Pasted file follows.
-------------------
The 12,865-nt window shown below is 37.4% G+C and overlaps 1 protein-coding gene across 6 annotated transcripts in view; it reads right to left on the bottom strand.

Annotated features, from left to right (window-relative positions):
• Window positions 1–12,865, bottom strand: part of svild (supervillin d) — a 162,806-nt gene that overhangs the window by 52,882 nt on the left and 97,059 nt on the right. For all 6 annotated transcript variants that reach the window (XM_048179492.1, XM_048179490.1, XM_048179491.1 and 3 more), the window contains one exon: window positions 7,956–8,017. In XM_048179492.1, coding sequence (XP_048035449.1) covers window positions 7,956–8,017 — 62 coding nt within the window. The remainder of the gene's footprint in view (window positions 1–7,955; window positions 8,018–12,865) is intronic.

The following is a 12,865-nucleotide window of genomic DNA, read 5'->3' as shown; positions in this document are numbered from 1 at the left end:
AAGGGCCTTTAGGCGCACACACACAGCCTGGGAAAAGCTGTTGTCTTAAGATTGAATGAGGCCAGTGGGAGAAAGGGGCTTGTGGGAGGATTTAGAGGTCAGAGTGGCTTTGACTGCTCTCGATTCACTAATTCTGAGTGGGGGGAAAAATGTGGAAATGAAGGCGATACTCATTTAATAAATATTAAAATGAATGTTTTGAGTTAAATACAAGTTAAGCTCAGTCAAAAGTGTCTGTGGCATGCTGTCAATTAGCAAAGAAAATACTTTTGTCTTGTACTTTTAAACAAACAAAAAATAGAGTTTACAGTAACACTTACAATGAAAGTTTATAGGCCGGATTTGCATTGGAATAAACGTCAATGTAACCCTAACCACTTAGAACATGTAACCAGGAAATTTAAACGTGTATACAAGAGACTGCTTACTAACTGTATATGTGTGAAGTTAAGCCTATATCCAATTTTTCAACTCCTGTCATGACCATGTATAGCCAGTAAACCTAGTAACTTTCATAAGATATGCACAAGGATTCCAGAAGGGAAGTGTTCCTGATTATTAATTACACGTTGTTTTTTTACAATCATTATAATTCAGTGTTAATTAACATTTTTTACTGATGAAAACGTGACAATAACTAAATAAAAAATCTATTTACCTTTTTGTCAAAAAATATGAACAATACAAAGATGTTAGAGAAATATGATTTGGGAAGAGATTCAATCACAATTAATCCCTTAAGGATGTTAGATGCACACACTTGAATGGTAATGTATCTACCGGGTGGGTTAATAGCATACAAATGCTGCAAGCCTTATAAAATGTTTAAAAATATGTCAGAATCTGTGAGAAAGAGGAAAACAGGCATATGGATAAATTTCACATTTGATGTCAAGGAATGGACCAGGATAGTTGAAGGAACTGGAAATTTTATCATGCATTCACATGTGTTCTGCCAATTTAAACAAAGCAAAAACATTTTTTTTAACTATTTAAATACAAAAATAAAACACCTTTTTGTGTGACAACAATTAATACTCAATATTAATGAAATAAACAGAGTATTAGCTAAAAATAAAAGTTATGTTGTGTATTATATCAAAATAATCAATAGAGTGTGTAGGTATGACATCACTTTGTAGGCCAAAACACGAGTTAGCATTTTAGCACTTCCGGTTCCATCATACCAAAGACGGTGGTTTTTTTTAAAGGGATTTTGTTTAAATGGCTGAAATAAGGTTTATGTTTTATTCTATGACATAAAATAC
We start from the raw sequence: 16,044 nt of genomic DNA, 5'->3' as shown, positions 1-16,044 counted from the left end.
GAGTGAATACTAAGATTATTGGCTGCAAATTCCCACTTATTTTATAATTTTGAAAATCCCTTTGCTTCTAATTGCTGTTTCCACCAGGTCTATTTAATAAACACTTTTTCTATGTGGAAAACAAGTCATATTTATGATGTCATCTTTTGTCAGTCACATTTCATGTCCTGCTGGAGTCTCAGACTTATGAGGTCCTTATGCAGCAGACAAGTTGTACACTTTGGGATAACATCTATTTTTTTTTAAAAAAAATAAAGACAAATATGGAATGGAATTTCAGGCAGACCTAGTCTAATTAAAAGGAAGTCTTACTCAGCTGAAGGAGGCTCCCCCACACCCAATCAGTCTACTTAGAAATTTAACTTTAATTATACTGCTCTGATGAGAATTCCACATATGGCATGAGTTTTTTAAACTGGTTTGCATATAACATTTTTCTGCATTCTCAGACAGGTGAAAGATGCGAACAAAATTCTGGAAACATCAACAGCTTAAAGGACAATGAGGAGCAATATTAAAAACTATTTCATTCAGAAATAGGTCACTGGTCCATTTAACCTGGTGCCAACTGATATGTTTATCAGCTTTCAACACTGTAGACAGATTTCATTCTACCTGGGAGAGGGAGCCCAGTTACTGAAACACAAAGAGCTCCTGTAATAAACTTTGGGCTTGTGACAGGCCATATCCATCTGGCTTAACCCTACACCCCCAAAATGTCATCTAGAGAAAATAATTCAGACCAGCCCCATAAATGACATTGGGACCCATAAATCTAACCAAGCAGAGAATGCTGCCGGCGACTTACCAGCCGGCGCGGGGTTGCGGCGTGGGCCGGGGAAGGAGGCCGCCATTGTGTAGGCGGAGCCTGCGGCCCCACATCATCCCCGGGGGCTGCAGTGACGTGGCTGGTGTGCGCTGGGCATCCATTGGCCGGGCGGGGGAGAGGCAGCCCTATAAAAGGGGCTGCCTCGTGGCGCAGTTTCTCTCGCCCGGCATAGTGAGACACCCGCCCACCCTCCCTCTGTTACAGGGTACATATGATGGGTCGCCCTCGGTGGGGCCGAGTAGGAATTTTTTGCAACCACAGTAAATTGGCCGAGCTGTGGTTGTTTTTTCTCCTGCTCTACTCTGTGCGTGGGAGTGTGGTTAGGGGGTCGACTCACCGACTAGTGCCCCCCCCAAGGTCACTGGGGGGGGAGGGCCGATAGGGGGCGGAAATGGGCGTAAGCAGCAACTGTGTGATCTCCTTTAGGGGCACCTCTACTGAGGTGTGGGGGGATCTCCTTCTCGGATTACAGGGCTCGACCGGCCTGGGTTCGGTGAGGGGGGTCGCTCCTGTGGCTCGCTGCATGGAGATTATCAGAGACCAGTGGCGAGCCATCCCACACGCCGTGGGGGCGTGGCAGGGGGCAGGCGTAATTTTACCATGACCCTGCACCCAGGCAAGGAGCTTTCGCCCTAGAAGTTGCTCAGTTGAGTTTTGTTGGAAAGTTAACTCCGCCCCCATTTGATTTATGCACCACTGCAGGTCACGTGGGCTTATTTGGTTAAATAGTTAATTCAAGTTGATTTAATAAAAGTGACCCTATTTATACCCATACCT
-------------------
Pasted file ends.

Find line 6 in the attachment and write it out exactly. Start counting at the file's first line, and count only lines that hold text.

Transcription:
We start from the raw sequence: 16,044 nt of genomic DNA, 5'->3' as shown, positions 1-16,044 counted from the left end.